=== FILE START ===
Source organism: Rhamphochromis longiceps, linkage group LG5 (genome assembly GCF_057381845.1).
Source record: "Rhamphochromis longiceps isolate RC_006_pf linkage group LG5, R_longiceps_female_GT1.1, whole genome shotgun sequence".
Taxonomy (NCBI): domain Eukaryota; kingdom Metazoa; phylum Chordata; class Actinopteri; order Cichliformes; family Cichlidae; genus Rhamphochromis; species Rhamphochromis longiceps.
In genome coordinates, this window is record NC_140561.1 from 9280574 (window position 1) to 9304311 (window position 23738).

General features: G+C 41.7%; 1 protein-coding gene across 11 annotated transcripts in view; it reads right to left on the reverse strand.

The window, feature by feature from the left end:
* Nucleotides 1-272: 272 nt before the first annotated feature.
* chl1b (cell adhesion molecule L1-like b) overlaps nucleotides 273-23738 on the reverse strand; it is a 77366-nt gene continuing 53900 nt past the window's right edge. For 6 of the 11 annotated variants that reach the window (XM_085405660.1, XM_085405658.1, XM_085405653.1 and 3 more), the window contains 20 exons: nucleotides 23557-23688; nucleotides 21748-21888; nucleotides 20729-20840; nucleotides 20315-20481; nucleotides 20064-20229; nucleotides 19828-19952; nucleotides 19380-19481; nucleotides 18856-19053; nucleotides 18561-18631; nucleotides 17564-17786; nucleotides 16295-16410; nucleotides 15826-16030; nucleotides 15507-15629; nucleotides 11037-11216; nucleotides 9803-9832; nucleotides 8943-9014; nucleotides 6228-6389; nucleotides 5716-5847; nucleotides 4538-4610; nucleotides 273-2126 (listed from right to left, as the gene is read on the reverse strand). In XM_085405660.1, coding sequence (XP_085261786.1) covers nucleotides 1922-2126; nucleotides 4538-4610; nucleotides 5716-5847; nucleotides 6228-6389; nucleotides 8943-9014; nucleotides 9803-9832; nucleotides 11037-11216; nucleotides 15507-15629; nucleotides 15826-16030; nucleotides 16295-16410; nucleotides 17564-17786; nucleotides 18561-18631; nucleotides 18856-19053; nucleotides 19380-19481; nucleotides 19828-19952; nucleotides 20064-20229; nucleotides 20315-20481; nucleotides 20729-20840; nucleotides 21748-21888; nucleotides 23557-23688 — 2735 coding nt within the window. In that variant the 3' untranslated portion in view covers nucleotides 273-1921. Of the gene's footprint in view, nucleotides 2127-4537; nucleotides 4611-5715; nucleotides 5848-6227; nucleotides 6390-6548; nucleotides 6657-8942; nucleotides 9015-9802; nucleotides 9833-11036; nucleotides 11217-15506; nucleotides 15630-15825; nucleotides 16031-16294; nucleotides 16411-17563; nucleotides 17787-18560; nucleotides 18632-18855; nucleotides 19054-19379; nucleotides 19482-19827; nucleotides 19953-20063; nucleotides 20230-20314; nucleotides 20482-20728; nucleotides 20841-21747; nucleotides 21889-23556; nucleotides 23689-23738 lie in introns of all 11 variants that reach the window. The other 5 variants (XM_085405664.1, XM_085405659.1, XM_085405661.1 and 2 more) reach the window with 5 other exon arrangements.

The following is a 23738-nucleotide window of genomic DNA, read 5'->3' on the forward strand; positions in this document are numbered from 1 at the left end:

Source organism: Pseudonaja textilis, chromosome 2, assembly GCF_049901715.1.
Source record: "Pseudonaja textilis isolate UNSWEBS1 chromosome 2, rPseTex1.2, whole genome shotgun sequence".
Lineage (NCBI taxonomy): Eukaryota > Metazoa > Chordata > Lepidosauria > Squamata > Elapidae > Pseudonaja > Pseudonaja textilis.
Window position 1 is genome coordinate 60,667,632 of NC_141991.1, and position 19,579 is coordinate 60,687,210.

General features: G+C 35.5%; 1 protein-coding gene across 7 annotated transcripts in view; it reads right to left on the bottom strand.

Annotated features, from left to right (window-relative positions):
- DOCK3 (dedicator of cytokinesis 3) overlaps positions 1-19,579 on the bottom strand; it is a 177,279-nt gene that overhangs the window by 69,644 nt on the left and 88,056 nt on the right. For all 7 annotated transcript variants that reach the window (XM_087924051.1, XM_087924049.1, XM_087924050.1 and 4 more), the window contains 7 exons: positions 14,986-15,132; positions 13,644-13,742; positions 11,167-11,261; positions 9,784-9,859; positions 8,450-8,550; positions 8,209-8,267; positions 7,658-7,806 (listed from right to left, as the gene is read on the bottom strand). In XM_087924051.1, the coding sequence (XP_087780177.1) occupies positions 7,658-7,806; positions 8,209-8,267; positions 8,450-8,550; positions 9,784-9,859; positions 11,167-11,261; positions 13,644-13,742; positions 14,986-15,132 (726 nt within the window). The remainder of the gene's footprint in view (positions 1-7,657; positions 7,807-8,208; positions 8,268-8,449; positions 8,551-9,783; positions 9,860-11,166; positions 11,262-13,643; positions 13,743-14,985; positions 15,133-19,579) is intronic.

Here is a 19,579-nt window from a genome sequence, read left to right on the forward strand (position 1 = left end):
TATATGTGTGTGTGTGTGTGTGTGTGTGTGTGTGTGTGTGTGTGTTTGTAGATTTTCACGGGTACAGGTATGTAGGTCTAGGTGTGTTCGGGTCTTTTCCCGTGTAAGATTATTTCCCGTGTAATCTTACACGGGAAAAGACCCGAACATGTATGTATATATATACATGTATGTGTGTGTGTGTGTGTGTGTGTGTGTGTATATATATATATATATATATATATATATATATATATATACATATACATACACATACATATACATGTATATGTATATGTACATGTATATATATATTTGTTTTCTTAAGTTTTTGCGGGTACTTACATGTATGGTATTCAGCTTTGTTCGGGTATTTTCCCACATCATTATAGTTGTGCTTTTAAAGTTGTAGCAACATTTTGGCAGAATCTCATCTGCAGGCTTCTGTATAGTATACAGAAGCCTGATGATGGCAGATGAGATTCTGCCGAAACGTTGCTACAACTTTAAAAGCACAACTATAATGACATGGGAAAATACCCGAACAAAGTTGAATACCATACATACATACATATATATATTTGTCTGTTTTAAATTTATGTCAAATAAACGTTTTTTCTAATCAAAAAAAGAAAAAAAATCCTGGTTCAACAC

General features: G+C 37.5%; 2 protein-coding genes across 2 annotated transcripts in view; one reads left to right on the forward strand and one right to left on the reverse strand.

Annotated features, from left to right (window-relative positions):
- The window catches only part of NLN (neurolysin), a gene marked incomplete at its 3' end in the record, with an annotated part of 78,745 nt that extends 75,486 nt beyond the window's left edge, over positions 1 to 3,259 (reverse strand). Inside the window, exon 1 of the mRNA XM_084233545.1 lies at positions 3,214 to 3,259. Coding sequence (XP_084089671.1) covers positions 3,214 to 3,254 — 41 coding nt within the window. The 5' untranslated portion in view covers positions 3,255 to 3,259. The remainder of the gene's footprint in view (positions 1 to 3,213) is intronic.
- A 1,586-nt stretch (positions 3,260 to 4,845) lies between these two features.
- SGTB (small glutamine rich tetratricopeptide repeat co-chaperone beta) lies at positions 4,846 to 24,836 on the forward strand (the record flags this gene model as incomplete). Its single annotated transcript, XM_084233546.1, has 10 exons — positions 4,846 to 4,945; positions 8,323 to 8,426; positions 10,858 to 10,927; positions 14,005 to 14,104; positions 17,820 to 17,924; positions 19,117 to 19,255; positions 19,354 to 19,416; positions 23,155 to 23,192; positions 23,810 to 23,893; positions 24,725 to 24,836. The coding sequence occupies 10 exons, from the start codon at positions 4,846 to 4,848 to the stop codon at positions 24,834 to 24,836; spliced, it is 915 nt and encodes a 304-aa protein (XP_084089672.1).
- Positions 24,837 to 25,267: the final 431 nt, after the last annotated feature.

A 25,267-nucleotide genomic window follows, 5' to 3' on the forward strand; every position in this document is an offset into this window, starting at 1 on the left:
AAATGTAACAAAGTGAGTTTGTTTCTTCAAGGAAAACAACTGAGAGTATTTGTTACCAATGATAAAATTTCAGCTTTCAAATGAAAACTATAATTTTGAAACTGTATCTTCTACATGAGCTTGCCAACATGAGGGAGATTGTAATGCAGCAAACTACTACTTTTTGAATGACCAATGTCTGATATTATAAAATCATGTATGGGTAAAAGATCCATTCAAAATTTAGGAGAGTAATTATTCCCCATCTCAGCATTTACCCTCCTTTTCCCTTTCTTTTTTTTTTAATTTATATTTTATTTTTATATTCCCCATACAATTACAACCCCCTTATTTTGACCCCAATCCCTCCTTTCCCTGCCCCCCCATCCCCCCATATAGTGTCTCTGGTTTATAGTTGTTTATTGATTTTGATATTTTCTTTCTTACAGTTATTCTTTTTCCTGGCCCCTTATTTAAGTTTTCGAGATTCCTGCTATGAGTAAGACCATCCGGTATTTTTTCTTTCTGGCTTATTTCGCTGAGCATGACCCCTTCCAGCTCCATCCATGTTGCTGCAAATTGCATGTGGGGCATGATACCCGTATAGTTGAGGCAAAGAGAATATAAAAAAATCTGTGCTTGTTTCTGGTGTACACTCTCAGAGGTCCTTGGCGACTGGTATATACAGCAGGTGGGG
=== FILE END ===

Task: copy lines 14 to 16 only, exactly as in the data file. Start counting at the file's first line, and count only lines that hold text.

General features: G+C 35.5%; 1 protein-coding gene across 7 annotated transcripts in view; it reads right to left on the bottom strand.

Annotated features, from left to right (window-relative positions):
- DOCK3 (dedicator of cytokinesis 3) overlaps positions 1-19,579 on the bottom strand; it is a 177,279-nt gene that overhangs the window by 69,644 nt on the left and 88,056 nt on the right. For all 7 annotated transcript variants that reach the window (XM_087924051.1, XM_087924049.1, XM_087924050.1 and 4 more), the window contains 7 exons: positions 14,986-15,132; positions 13,644-13,742; positions 11,167-11,261; positions 9,784-9,859; positions 8,450-8,550; positions 8,209-8,267; positions 7,658-7,806 (listed from right to left, as the gene is read on the bottom strand). In XM_087924051.1, the coding sequence (XP_087780177.1) occupies positions 7,658-7,806; positions 8,209-8,267; positions 8,450-8,550; positions 9,784-9,859; positions 11,167-11,261; positions 13,644-13,742; positions 14,986-15,132 (726 nt within the window). The remainder of the gene's footprint in view (positions 1-7,657; positions 7,807-8,208; positions 8,268-8,449; positions 8,551-9,783; positions 9,860-11,166; positions 11,262-13,643; positions 13,743-14,985; positions 15,133-19,579) is intronic.